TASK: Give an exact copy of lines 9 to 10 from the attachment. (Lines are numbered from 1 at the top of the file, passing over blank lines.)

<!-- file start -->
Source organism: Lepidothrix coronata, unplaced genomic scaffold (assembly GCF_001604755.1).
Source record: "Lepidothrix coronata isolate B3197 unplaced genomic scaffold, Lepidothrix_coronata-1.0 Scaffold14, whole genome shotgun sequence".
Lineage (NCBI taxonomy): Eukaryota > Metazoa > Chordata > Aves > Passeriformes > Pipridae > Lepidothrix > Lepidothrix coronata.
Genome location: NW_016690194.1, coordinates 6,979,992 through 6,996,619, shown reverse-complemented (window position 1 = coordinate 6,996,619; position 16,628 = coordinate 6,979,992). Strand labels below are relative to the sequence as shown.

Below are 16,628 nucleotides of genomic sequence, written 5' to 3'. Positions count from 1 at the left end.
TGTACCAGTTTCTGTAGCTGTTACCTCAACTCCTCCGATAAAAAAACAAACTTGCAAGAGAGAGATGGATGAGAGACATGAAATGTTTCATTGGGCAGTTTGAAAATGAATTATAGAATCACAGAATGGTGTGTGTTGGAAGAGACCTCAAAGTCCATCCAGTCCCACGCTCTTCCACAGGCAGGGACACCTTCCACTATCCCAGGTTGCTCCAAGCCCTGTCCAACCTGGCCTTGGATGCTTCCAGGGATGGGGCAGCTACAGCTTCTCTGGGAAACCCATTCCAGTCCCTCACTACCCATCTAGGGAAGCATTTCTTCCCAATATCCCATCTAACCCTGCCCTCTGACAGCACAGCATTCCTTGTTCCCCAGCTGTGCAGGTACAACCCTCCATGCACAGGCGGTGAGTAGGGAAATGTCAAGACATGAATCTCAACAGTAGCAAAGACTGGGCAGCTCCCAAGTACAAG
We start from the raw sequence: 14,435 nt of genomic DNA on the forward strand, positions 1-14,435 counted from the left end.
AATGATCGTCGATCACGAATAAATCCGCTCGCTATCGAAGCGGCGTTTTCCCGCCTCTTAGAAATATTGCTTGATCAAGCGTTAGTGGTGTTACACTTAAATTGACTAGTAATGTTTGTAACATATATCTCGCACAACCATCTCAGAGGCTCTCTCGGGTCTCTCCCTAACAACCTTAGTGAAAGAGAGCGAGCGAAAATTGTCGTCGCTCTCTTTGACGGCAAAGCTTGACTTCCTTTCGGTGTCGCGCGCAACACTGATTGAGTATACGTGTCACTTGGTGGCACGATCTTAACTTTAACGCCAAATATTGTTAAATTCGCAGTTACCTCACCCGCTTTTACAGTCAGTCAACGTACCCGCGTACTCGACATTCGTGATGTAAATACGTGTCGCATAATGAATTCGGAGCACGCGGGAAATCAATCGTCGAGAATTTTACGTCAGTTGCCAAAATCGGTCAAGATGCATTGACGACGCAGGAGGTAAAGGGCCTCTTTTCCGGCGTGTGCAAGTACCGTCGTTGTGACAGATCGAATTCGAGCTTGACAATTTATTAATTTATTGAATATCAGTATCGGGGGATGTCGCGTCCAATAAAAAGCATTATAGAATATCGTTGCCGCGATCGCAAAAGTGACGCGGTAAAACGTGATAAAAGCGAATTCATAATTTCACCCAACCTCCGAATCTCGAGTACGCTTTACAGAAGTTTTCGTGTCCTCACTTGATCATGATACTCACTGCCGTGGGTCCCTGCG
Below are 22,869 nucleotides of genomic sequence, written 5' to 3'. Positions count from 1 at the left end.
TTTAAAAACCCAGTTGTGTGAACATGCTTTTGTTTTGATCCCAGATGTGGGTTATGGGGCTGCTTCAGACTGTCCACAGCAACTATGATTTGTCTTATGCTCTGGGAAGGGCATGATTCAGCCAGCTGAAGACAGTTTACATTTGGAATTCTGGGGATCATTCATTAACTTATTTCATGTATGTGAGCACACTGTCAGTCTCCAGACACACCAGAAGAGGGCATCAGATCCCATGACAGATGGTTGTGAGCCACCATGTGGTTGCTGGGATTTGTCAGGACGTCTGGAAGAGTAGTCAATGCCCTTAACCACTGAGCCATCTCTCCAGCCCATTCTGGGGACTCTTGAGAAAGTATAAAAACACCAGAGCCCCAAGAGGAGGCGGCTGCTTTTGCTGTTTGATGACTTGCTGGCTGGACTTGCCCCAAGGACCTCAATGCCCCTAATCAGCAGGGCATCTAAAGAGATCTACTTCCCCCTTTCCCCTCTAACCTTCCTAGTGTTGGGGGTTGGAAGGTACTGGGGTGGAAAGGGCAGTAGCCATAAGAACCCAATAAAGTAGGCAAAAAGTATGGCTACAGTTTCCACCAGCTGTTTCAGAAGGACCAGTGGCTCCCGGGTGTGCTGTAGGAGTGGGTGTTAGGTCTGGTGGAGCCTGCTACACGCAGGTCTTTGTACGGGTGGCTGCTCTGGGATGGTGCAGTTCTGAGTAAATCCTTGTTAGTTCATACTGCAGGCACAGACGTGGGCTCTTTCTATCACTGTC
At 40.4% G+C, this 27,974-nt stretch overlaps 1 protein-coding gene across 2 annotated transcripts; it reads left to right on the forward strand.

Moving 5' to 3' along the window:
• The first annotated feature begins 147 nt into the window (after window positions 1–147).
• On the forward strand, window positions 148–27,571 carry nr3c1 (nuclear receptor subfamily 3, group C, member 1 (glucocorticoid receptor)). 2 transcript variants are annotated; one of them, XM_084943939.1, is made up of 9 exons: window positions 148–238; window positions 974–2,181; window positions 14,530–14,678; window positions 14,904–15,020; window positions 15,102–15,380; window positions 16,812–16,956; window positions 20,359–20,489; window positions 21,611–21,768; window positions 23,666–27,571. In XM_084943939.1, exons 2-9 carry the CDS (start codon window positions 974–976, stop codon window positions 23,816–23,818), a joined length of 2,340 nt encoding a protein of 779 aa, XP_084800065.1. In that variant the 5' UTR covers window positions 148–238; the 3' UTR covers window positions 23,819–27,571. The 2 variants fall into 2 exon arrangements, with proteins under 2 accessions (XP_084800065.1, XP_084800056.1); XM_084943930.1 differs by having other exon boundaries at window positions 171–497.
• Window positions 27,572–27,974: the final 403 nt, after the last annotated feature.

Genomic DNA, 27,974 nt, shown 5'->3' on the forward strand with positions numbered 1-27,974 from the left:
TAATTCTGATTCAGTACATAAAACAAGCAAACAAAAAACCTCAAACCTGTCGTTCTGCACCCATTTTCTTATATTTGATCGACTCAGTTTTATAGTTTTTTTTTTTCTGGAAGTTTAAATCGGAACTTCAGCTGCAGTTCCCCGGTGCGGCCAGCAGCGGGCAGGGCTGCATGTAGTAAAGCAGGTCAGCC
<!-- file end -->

Below are 22,869 nucleotides of genomic sequence, written 5' to 3'. Positions count from 1 at the left end.
TTTAAAAACCCAGTTGTGTGAACATGCTTTTGTTTTGATCCCAGATGTGGGTTATGGGGCTGCTTCAGACTGTCCACAGCAACTATGATTTGTCTTATGCTCTGGGAAGGGCATGATTCAGCCAGCTGAAGACAGTTTACATTTGGAATTCTGGGGATCATTCATTAACTTATTTCATGTATGTGAGCACACTGTCAGTCTCCAGACACACCAGAAGAGGGCATCAGATCCCATGACAGATGGTTGTGAGCCACCATGTGGTTGCTGGGATTTGTCAGGACGTCTGGAAGAGTAGTCAATGCCCTTAACCACTGAGCCATCTCTCCAGCCCATTCTGGGGACTCTTGAGAAAGTATAAAAACACCAGAGCCCCAAGAGGAGGCGGCTGCTTTTGCTGTTTGATGACTTGCTGGCTGGACTTGCCCCAAGGACCTCAATGCCCCTAATCAGCAGGGCATCTAAAGAGATCTACTTCCCCCTTTCCCCTCTAACCTTCCTAGTGTTGGGGGTTGGAAGGTACTGGGGTGGAAAGGGCAGTAGCCATAAGAACCCAATAAAGTAGGCAAAAAGTATGGCTACAGTTTCCACCAGCTGTTTCAGAAGGACCAGTGGCTCCCGGGTGTGCTGTAGGAGTGGGTGTTAGGTCTGGTGGAGCCTGCTACACGCAGGTCTTTGTACGGGTGGCTGCTCTGGGATGGTGCAGTTCTGAGTAAATCCTTGTTAGTTCATACTGCAGGCACAGACGTGGGCTCTTTCTATCACTGTC